Context: Restructuring PDS to meet goals of ‘One Nation, one Ration Card’.
‘One nation-one ration card’ scheme:
- The government rolled out nation-wide portability for an estimated 23 crore ration card holders by June 1, 2020.
- The key aim in introducing of nation-wide ration card portability under the National Food Security Act, 2013 is to facilitate ration card holders lifting their foodgrains from any of the 5.4 lakh fair price shops (FPS) of their choice, without needing to obtain new ration card.
- The key focus of the scheme is ensuring that beneficiaries covered under NFSA are not denied their rations because of inter-state migration.
- Currently, in four states i.e, Andhra Pradesh, Telangana, Gujarat, and Maharashtra both intra-state and inter-state portability of ration card is being implemented.
- Seven other states, Haryana, Jharkhand, Karnataka, Kerala, Punjab, Rajasthan and Tripura are, at present, testing intra-state portability that would allow beneficiaries to lift their quota of ration from any FPS store within that state.
Need for one ration card:
- Migration: The mobility of the poor inside the country for employment is quite complex and multifaceted. A majority of poor households practice temporary or seasonal migration in India. The Economic Survey 2017 estimated that over nine million Indians change their state every year.
- Moreover, most of the anti-poverty, rural employment, welfare and food security schemes were historically based on domicile-based access and restricted people to access government social security, welfare and food entitlements at their place of origin.
- Bargaining power: Given the quintessential low bargaining power associated with the fact of being a migrant, the costs are generally steeper for migrant families.
- One Nation One Ration Card (ONORC), by doing away with duplication and eligibility-related cost escalations, will benefit them significantly.
- Failure of legislations: Although there are provisions under the Inter State Migrant Workers Act of 1979 to register inter-state migrant workers, state governments have failed to register such workers and create databases about them, either at source and destination.
- Discrimination: the experience with PDS depends considerably on the last node of delivery-the fair price shop (FPS). Across the three researched States Bihar, Odisha and Uttar Pradesh beneficiaries complained about discrimination by the dealers, especially against women and in terms of providing quality services.
- ONORC will give the beneficiaries the opportunity to opt for the dealer of their choice. If any dealer misbehaves or misallocates, the beneficiary can switch to another FPS shop instantly. A study by researchers at the Indian School of Business (ISB) found that over 25 per cent of Public Distribution System (PDS) beneficiaries in the Andhra Pradesh (interoperability at local level is in effect since October 2015) now use portability.
- Entitlement: There is widespread denial of entitlement, with households not getting the quantity or paying the price that they are entitled to. ONORC can shift the bargaining power from the PDS dealer towards beneficiaries. ONORC lets the beneficiaries choose the PDS shop that best delivers on the attributes.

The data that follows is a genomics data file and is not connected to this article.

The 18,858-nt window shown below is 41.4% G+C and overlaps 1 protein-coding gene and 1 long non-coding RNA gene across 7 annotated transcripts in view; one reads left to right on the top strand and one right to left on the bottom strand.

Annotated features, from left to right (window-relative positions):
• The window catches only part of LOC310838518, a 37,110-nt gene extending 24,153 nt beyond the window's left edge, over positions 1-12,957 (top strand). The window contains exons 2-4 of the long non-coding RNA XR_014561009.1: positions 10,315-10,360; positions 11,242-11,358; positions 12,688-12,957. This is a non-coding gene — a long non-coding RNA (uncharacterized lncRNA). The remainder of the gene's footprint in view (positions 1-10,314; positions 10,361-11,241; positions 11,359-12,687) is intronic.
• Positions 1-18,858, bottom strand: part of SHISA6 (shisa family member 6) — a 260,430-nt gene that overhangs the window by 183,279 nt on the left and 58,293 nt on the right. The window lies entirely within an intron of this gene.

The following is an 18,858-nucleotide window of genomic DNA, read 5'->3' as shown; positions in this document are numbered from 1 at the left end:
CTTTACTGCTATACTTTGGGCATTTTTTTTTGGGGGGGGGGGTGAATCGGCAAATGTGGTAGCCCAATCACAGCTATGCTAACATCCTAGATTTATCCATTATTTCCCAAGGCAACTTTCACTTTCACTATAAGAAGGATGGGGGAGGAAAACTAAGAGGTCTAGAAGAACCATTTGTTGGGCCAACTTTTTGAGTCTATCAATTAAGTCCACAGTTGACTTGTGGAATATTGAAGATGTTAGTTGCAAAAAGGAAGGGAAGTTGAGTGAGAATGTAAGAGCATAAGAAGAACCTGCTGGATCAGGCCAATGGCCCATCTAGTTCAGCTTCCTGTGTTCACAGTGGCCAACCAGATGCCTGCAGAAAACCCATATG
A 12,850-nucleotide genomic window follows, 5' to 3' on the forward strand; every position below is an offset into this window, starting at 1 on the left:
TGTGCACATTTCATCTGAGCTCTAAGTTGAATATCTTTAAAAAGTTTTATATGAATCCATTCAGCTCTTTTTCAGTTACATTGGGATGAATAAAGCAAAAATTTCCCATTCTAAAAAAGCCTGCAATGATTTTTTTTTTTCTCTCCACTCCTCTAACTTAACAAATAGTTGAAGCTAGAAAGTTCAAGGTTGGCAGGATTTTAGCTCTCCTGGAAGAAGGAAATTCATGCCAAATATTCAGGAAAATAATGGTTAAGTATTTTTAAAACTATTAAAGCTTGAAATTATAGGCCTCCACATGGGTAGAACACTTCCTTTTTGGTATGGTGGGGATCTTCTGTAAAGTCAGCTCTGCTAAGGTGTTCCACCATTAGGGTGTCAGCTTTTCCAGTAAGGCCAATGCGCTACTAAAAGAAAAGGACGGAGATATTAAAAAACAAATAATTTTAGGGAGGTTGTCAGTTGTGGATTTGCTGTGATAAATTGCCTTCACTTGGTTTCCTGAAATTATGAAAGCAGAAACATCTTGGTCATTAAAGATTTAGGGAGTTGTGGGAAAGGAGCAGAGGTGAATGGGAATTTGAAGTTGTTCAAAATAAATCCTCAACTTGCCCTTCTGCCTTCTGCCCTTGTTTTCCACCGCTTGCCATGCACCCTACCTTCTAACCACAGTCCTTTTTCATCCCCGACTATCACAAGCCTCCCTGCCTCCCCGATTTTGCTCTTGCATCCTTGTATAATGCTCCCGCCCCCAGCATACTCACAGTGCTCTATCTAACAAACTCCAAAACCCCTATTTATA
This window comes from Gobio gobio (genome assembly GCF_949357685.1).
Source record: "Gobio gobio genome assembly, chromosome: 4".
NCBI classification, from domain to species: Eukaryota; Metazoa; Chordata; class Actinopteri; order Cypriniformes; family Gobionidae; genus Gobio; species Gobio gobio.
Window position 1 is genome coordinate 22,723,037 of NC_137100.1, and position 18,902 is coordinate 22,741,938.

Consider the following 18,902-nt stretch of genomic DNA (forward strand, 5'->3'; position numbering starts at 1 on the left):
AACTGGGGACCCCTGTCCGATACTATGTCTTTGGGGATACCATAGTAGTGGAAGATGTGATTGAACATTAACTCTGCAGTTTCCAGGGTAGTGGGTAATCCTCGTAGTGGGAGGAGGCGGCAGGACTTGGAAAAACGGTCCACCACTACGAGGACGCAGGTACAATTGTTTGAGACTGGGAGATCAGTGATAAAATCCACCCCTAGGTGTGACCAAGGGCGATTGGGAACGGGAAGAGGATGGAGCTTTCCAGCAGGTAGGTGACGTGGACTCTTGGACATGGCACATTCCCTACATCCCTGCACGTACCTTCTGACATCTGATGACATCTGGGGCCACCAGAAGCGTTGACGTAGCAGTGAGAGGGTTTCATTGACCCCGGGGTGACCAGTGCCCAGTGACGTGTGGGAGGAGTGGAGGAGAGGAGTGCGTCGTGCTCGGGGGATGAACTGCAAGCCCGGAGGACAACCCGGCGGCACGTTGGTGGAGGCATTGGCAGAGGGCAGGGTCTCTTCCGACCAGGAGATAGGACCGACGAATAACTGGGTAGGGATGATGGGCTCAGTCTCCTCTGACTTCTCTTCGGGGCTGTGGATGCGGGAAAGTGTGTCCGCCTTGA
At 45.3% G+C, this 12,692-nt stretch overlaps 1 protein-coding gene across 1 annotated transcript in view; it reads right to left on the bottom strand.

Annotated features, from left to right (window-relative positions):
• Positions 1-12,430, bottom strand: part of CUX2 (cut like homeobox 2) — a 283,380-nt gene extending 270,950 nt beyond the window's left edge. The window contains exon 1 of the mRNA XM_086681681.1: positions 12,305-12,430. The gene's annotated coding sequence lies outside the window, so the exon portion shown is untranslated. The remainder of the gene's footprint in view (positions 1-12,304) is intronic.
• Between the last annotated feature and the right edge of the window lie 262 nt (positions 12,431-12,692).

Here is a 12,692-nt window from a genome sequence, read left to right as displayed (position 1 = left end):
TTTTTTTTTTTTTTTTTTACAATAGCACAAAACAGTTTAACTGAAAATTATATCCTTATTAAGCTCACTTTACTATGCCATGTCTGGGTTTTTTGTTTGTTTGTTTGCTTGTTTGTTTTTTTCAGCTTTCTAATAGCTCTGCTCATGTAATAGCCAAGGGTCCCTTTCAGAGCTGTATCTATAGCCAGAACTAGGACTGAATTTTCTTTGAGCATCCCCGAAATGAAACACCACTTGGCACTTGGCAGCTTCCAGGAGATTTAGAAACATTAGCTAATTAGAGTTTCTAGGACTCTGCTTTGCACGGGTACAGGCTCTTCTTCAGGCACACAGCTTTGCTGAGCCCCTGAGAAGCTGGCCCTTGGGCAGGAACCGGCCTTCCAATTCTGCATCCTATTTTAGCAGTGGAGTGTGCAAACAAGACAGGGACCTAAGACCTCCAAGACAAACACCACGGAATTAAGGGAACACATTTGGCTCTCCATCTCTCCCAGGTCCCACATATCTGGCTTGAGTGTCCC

Restructuring PDS: The State of Aadhaar Survey 2017-18 found that nearly 6.5 per cent of PDS beneficiaries in Rajasthan were denied ration because the shop owner claimed to be out of food grain. This translates to over 3.5 million people in Rajasthan alone.
Prior to a roll out of nationwide interoperability of ration cards, the government needs to focus on the following:
- Ensuring accountability: As happened in Rajasthan, a beneficiary has no mechanism to question whether the shop owner is telling the truth or diverting rations. There is need to redesign fundamental processes related to the PDS to empower every individual. Lessons from Andhra Pradesh:
- The state government collects feedback in real time through a mobile-based system.
- The central government should use this opportunity to make PDS more user-centric.
- It should track denial of service on a real-time basis through mobile-based surveys.
- It should commission research on the experiences of particularly vulnerable groups such as the elderly, migrants, disabled and tribals to modify the process where needed.
- It should enable beneficiaries to track the amount of food at nearby ration shops using their mobile phones.
- Strengthening Operational Backbone: States should be brought together on a national platform that is based on the same technical standards and can therefore interoperate so that portability works seamlessly across states. The system should enable real time tracking of inventories and rapid response to low stock situations.
- Tackling Authentication Failures: Studies by Indian School of Business (ISB) in multiple states point to a 1-3 per cent failure rate, potentially affecting 8-24 million people at a national scale. To prevent denial of service, the government should ensure availability of non-biometric means of authentication (such as OTP or PIN), as well as manual overrides.
- Addressing privacy concerns: While leveraging the power of Aadhaar for PDS, the government should actively address privacy and exclusion risks that the use of Aadhaar and a centralised PDS platform can lead to.
Conclusion: ‘One Nation-One Ration Card’ has the potential to improve outcomes particularly for the subaltern groups, like any delivery mechanism. However, the entire value chain of making the system work needs to be closely monitored and backed by infrastructure. The government should start by encouraging all states to roll out within-state portability. This will also increase their operational and technical capacity.